Internet: 09September1999

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Internet Story: 09 September 1999

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In this issue:

99 Year Old Customer Service

Diameter of the Web

Web Photo Sites

Silicon Film

UK wide food delivery!

Argos Online Bargain?

NSA shoots its own foot!


99 on 9/9/99   Today it's Beulah Bechtel's 99th birthday.  The Beacon Journal has a fascinating article about Beulah and the women's fashion shop she still runs in downtown Wooster, Ohio.  Beulah stands out as a light that every e-commerce company should look to.  "... I've always said you have to stay in constant contact with the customer, not just walk up to them at the register''.  A remarkable woman with a wisdom that we're having to re-learn for the electronic commerce era.


Diameter of the Web  Bet you didn't know it had one, did you?  Well according to Notre Dame physicist Albert-Laszlo Barabasi, who along with two colleagues studied the Web’s topology, it does and it's 19.  What they're really talking about is a mathematical model of the web that shows that the average number of clicks to links between 2 randomly picked sites on the Web is 19.  That means on average if you click on any site of your choice and think of another site it should take about 19 clicks on links to get to that other site.  So in 19 clicks you should be able to get from a link on Pendle.Net to, say, a site on the politics of Patagonia.  See the article at MSNBC and at USA Today.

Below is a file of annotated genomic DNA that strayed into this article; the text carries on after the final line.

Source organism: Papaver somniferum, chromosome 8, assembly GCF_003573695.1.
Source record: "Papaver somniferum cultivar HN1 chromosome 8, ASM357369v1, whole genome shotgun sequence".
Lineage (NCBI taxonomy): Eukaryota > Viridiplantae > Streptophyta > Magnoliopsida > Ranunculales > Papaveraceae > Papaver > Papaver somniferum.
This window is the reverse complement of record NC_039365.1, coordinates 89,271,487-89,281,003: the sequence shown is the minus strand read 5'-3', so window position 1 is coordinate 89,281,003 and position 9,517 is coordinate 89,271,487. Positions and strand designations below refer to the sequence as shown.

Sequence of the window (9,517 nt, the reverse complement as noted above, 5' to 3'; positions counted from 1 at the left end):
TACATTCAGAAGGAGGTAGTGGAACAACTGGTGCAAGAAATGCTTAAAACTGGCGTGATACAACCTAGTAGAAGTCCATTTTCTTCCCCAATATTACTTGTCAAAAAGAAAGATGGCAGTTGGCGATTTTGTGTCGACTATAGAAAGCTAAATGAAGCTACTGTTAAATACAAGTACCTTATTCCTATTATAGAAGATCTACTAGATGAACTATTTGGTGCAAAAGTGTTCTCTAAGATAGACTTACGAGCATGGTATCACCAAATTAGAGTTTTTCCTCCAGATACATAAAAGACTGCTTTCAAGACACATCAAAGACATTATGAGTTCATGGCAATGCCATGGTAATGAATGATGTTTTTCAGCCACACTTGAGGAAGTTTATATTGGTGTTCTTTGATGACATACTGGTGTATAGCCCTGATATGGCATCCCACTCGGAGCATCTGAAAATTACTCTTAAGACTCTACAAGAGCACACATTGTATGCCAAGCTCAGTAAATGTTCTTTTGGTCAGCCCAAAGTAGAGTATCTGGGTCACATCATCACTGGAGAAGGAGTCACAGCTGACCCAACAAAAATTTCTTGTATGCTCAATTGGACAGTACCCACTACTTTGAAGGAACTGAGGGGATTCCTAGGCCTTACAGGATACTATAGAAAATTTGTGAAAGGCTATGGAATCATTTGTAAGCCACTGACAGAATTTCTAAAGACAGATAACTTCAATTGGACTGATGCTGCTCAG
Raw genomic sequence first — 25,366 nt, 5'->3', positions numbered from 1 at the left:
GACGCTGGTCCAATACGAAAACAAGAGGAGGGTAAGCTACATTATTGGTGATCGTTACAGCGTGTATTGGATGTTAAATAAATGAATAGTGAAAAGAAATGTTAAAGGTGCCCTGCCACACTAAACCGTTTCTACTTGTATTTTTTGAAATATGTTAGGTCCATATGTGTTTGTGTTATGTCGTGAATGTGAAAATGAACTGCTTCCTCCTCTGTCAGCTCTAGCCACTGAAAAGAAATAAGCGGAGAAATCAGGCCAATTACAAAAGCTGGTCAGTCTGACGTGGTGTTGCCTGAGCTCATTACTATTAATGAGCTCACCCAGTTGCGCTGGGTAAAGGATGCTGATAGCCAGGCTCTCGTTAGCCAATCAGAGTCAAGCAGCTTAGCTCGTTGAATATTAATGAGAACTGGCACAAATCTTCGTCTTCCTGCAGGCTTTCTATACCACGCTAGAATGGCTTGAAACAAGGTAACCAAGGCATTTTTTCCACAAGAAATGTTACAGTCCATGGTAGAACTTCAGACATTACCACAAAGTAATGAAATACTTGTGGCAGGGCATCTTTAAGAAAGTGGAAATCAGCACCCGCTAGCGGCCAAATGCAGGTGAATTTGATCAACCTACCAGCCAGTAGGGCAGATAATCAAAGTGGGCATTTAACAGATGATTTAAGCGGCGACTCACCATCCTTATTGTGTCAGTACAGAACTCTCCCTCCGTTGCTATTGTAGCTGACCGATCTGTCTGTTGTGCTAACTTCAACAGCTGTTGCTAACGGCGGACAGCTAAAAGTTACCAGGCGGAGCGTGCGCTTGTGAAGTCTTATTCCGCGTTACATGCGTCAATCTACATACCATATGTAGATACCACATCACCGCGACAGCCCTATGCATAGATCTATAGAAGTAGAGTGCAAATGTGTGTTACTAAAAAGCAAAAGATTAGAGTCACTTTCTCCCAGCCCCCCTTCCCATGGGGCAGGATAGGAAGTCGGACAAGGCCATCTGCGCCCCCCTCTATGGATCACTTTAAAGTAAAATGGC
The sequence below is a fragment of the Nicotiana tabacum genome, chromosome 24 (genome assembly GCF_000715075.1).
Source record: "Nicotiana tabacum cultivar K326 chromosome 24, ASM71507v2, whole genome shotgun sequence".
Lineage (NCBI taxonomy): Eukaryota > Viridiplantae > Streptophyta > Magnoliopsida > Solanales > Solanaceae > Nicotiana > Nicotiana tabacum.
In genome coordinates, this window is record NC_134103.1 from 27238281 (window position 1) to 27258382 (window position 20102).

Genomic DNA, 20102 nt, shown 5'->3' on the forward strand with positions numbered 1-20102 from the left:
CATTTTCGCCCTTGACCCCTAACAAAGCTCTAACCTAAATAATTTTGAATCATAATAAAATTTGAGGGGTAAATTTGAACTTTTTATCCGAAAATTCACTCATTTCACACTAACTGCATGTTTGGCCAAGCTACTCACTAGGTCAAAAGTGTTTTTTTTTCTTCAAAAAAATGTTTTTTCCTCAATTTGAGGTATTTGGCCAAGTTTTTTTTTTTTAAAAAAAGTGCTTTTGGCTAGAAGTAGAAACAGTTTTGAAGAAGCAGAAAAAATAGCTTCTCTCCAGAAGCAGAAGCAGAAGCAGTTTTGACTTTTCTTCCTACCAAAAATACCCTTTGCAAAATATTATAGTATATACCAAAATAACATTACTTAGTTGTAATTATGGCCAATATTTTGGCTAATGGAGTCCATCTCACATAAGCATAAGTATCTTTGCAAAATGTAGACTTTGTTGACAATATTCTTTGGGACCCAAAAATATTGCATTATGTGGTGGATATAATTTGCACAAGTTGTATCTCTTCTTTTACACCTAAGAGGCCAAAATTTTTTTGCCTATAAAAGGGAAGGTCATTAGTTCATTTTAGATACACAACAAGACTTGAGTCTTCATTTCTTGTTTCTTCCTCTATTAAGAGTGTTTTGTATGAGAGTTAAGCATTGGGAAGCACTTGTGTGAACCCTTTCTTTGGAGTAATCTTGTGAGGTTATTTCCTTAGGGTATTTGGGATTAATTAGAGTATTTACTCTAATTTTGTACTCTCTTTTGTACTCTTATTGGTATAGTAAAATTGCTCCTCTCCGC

Web Photo Sites  With Hewlett-Packard and Adobe Systems now in the business of online photography, you've got more opportunities than ever to post, share, and tinker with your family photos.  Both companies recently announced photo Web sites and are promising that their experience in printing and photo editing will bring them a competitive advantage over the smaller start-ups.  The HP Cartoga site (expected to open sometime in October 1999) even allows you to store up to 15Mb of your photos online for free.  See ZDNet article for more details.


Silicon Film  Continuing with the digital photography theme, a company called Silicon Film (previously known as Imagek) is to release (~Oct 1999) a 24 shot, 1280 X 1024 insertable digital film cartridge solution for traditional 35mm cameras.  About time too!  It was my first thought 4 years ago when I purchased my first digital camera.  Why has it taken so long?!  The only downsides are that it only holds 24, it will cost about $800 and it only fits a few cameras, though more models are promised later.


Iceland Freeshop  At last!  A UK food retailer understands what we want.  No, small trial the never gets rolled out (thanks ASDA, Sainsbury & Tesco... but no thanks!) but the full monty!  I, like many others commenting in the UK newsgroups, heralded the launch of the online ordering and delivery of goods from some of our large supermarket chains.  But, where are we a year later?  They are still running small localized trials - OK, if you live in London or one of the other catchment areas but the rest of us are stuffed!  Enter Iceland with Iceland Free Shop who have been running a telephone ordering system for over a year now.  In that year Iceland have obviously not only been ramping up their local stores to fulfill orders around the country (97% of the population), but they have bean beavering away working on a web front end for the sales side.  I hope they have learned the "Peapod" lessons and can make a success of this.  See BBC article for more details.